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News Release

For immediate use 

Jan. 26, 2006 -- No. 37

UNC scientists discover ‘gatekeeper’ protein
in blood clotting; more study is planned

CHAPEL HILL -- New research from the University of North Carolina at Chapel Hill School of Medicine has identified a protein that may control blood clotting by keeping blood platelets from sticking together.

Uncontrolled interactions between blood platelets such as those that occur during heart attacks and strokes contribute to these leading causes of death nationwide.

The study, which appears in the Jan. 17 edition of the Journal of Cell Biology, indicates that CIB1 binds to and keeps the platelet adhesion receptor GPIIb/IIIa in an inactive state, thus blocking platelet-to-platelet interactions in the blood.

Dr. Weiping Yuan, an assistant professor in UNC’s department of pharmacology and the study’s lead author, said CIB1’s role was as a "gatekeeper" of GPIIb/IIIa activation. "Originally, I was a little surprised. We expected CIB1 itself to activate GPIIb/IIIa, but that is clearly not the case. CIB1 keeps GPIIb/IIIa turned off until it should be activated."

The UNC laboratory of Dr. Leslie V. Parise, professor of pharmacology and the new study’s senior author, discovered the protein CIB1 in 1997. It was found inside platelets as a protein that binds to GPIIb/IIIa.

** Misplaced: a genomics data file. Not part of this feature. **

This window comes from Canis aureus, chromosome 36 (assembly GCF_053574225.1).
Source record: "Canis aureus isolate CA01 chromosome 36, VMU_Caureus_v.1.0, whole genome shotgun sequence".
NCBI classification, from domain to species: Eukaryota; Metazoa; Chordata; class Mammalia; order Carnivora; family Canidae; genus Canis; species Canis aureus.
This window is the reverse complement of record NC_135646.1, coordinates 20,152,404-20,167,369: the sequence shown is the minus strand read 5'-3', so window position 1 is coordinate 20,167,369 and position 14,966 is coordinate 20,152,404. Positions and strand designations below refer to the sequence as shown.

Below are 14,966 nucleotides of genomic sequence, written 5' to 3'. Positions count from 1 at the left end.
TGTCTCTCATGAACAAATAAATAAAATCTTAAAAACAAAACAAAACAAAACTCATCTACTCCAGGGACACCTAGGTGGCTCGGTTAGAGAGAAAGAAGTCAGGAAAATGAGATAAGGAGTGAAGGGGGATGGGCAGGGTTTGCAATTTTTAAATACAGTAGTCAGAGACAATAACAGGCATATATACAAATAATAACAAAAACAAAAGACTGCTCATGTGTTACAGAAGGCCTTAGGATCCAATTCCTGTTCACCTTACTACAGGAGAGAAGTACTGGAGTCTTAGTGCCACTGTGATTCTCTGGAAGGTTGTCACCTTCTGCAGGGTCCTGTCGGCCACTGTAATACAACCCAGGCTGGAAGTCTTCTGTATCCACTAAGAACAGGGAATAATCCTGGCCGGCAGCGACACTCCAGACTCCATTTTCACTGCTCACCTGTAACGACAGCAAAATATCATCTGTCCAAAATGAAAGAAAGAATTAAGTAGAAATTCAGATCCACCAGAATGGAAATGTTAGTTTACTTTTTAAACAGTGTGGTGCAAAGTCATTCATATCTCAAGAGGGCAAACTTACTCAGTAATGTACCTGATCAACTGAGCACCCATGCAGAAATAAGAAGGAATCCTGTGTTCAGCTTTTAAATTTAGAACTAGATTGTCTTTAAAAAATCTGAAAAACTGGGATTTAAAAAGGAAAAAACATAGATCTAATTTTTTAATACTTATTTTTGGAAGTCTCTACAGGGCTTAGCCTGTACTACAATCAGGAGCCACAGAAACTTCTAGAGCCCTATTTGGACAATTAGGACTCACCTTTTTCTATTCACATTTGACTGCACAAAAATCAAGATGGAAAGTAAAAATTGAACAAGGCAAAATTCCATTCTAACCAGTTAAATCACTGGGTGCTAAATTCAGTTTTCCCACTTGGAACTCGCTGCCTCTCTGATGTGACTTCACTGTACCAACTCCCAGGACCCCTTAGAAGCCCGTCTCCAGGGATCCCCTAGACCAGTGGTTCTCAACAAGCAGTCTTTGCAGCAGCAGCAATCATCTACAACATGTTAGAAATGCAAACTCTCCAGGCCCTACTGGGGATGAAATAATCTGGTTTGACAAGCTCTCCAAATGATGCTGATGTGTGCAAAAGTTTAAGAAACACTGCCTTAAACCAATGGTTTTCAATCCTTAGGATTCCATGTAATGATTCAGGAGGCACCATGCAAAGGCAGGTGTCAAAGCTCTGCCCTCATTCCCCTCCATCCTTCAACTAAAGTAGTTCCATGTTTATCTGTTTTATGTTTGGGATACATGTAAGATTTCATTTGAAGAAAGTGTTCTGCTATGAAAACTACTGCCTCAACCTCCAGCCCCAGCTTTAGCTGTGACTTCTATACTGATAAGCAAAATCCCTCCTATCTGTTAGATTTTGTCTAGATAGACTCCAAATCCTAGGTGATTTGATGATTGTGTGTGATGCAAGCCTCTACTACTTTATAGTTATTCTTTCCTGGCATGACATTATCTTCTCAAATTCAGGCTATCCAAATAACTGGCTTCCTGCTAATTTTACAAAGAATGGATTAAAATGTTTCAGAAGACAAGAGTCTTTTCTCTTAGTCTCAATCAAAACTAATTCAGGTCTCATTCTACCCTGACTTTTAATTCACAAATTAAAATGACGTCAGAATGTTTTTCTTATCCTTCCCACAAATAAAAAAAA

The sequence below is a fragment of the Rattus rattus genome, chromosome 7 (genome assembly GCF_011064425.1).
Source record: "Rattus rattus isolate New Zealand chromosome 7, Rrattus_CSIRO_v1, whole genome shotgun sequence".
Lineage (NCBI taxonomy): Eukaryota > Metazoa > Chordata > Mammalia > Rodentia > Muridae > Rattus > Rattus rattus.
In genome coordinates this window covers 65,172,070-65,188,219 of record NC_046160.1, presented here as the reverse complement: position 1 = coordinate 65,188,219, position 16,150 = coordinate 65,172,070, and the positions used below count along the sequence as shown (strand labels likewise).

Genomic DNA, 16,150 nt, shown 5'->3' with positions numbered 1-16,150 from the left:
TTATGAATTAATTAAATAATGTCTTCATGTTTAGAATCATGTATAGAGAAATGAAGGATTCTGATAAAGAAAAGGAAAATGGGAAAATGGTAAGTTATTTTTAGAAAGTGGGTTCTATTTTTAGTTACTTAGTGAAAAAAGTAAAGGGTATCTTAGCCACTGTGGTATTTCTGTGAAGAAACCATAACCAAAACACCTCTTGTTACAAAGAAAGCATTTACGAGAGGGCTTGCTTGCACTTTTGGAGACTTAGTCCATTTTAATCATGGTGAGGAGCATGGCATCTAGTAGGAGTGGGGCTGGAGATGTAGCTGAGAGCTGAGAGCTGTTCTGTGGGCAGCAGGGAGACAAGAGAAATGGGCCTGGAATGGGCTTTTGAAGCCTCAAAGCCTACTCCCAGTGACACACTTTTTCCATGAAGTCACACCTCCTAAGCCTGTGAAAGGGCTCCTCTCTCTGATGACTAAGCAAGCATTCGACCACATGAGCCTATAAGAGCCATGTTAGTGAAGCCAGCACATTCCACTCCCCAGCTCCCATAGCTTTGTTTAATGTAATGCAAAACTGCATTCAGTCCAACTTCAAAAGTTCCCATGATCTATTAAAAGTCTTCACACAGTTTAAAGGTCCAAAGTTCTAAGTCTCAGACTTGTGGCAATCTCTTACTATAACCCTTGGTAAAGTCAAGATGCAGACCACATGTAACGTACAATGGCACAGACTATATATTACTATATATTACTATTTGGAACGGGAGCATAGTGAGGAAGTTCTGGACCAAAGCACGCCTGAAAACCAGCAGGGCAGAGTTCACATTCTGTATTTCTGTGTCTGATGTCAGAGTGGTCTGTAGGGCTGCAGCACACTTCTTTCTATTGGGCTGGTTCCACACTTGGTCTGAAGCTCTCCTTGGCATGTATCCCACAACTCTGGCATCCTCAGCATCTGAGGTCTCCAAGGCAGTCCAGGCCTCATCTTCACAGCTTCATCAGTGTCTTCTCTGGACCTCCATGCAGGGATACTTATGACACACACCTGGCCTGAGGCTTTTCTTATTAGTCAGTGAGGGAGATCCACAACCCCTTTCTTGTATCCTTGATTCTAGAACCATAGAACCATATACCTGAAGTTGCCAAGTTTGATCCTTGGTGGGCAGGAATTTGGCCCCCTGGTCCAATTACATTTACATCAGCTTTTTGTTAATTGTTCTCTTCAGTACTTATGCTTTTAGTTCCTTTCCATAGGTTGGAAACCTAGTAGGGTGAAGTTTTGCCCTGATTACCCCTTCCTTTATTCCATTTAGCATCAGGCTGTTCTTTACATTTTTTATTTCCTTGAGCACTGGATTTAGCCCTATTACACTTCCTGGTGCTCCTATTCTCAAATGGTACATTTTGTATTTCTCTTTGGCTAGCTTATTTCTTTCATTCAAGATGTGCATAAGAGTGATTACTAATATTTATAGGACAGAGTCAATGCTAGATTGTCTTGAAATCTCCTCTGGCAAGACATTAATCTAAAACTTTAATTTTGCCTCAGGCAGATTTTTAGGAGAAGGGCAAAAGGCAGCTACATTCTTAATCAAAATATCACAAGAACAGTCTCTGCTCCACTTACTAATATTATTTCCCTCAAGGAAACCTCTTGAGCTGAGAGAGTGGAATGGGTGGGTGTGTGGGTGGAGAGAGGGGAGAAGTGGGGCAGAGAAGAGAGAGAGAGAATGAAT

Under normal conditions, GPIIb/IIIa, found on the surface of platelets, remains in a resting, inactive state that allows normal blood flow. However, during clotting, GPIIb/IIIa becomes active, binds platelets to one another and attaches them to the blood vessel wall, thus forming a clot.

GPIIb/IIIa also is the target of several anti-coagulation drug therapies used in the clinic today, but the study suggests that knowledge of how CIB1 functions may lead to new therapeutic approaches.

The report, which used platelet precursor cells, demonstrated that decreasing the amount of CIB1 in these cells makes GPIIb/IIIa more responsive, thus more likely to mediate blood clotting. Increasing the amount of CIB1 prevented GPIIb/IIIa activation.

"Our data suggest that CIB1 may be one of the body’s own natural anti-coagulants – as long as CIB1 is bound to GPIIb/IIIa, the platelet stays quiet. However, if a person doesn’t have enough CIB1 or their CIB1 isn’t functional, then their platelets may have the potential to be hyper-responsive and pathologically predisposed to clotting," Parise said.

Additionally, the authors propose that CIB1 maintains the adhesion receptor in its inactive state by preventing the binding of another protein called talin to GPIIb/IIIa, which has been shown in other studies to be an adhesion receptor activator.

"CIB1 and talin compete for binding to the adhesion receptor; therefore, we think that as long as CIB1 is bound to the adhesion receptor, this prevents talin from binding and activating the receptor," said Dr. Tina Leisner, assistant professor of pharmacology and one of the study’s primary authors.

The group now plans further study of the molecular mechanisms of the CIB1/GPIIb/IIIa interaction, which could lead to the development of new therapies in the prevention of platelet activation.

Along with Parise, Yuan and Leisner, co-authors on the study include Parise lab members Andrew W. McFadden, Dr. Zhengyan Wang, Shantres Clark, Dr. Christel Boudignon-Proudhon and Dr. Mark K. Larson. Stephen C.-T. Lam of the University of Illinois at Chicago’s department of pharmacology also co-authored the study.

This work was supported by grants from the National Institutes of Health.

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Note: Contact Parise at (919) 962-1058 or parise@med.unc.edu.

School of Medicine contact: Les Lang, (919) 843-9687 or llang@med.unc.edu